- Value: 11 of 25 (unchanged)
- Overall: 51 of 100 (up from 49)
The current and historical values for the financial metrics that determine the gauge scores are listed below, with some brief commentary. Readers are encouraged to verify these figures and calculate others as they see fit using the filings available at the SEC's web site and elsewhere.
After selling its pharmaceuticals business to Warner Chilcott (NASDAQ: WCRX), P&G restated some historical financial statements to depict the pharmaceutical results as a discontinued operation. We used the latest numbers when computing the financial metrics listed below.
|Cash Management||30 Jun 2010||31 Mar 2010||30 Jun 2009||5-Yr Avg|
|LTD to Equity||34.8%||34.4%||32.6%||38.0%|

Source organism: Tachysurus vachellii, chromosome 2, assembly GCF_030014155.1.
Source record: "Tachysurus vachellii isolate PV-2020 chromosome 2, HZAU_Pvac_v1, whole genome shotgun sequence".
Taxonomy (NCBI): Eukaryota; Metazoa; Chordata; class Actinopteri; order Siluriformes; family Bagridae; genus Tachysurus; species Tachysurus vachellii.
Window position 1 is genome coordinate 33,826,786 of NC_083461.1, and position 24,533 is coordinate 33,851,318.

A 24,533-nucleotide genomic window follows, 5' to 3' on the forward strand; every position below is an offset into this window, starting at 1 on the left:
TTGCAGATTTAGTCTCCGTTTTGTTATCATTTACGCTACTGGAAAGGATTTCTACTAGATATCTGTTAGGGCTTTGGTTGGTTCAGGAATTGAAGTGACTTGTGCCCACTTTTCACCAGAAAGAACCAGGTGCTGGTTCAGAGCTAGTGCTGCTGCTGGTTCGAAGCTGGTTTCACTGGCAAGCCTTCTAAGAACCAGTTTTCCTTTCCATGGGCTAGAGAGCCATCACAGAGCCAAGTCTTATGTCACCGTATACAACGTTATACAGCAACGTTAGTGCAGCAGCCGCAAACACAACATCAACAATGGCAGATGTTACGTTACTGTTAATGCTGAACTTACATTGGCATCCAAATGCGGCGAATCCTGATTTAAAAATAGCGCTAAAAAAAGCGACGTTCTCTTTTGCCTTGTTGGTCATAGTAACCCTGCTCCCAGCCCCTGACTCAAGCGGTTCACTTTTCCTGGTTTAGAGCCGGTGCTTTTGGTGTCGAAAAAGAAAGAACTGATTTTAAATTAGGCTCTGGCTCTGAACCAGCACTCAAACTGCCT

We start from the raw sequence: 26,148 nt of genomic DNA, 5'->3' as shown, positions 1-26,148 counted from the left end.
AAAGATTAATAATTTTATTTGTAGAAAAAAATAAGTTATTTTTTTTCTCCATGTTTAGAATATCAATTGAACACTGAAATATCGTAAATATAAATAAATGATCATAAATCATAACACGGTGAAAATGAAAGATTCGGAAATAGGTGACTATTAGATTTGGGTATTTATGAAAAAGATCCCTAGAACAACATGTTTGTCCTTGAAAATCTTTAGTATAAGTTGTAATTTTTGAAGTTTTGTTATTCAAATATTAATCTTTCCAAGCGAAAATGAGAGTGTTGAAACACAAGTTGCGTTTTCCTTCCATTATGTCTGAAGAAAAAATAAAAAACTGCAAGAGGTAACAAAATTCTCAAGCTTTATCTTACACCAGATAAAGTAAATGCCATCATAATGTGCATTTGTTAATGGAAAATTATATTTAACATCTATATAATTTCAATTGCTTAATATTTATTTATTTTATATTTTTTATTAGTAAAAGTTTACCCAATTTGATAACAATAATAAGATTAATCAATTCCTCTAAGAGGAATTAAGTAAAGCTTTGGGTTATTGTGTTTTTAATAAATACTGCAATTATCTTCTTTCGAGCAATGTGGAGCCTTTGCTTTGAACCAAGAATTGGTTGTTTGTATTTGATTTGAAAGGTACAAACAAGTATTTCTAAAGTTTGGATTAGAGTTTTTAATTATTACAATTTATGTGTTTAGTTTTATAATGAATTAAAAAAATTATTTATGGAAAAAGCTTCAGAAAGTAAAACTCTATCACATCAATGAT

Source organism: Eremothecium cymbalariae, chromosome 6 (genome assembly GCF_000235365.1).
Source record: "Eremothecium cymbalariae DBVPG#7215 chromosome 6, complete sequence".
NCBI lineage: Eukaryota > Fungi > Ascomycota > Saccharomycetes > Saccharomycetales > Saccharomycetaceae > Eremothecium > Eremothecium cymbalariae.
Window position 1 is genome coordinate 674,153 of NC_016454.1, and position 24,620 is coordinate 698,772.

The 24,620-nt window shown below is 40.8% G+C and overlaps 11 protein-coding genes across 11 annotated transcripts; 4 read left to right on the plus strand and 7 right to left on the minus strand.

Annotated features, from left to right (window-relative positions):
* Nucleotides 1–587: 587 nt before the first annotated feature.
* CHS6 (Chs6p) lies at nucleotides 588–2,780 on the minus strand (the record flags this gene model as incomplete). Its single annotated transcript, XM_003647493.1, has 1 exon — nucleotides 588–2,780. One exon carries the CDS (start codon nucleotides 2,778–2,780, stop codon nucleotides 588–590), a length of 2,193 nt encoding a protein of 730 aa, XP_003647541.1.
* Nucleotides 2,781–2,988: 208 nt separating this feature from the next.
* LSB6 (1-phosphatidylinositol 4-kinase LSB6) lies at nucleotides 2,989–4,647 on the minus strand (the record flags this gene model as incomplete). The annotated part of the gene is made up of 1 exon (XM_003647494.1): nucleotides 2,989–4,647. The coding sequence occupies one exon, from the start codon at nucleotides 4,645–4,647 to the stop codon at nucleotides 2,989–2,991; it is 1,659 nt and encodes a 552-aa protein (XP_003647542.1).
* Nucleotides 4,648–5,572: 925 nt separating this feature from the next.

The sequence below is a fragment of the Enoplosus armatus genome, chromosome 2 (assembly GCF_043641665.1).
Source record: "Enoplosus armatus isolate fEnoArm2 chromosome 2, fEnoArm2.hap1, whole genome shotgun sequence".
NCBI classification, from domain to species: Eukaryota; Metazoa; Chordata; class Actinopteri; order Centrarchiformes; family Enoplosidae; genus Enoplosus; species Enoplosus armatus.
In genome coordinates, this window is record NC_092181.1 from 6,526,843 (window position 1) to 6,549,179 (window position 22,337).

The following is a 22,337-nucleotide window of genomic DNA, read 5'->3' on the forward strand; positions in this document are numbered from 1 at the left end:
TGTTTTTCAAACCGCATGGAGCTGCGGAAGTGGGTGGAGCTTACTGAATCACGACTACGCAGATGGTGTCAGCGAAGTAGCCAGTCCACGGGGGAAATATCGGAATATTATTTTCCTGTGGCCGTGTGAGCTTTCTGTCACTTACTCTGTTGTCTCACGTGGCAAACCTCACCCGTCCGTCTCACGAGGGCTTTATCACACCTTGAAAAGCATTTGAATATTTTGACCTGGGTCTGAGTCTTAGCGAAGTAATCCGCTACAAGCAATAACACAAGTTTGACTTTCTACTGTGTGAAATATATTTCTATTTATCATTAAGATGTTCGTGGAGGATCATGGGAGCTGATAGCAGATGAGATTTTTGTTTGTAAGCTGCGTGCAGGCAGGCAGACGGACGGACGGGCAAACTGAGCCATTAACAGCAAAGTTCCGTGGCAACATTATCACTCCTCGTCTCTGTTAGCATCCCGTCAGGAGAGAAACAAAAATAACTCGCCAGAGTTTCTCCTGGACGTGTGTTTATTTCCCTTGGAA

|Days of Sales Outstanding (days)||27.6||28.3||30.8||30.5|
|Cash Conversion Cycle Time (days)||34.3||41.0||49.5||52.3|
|Gauge Score (0 to 25)||18||15||11||7|
The Cash Management gauge has risen sharply because of debt management, inventory control and cash efficiency.
Although up a notch from March, the ratio of total Debt to Cash Flow from Operations is down substantially from last year and earlier. P&G's short-term debt obligations rose from $7.0 billion to $8.5 billion in the latest quarter, but long-term debt decreased from $22.9 billion to $21.4 billion. The total of the two types of debt obviously stayed the same.
The ratio of long-term debt to shareholders' equity increased slightly because equity was reduced by share repurchases.
P&G's Inventory has become very much leaner in the last year. A 10-day decline is rather remarkable, and the lower percentage of Finished Goods is also positive.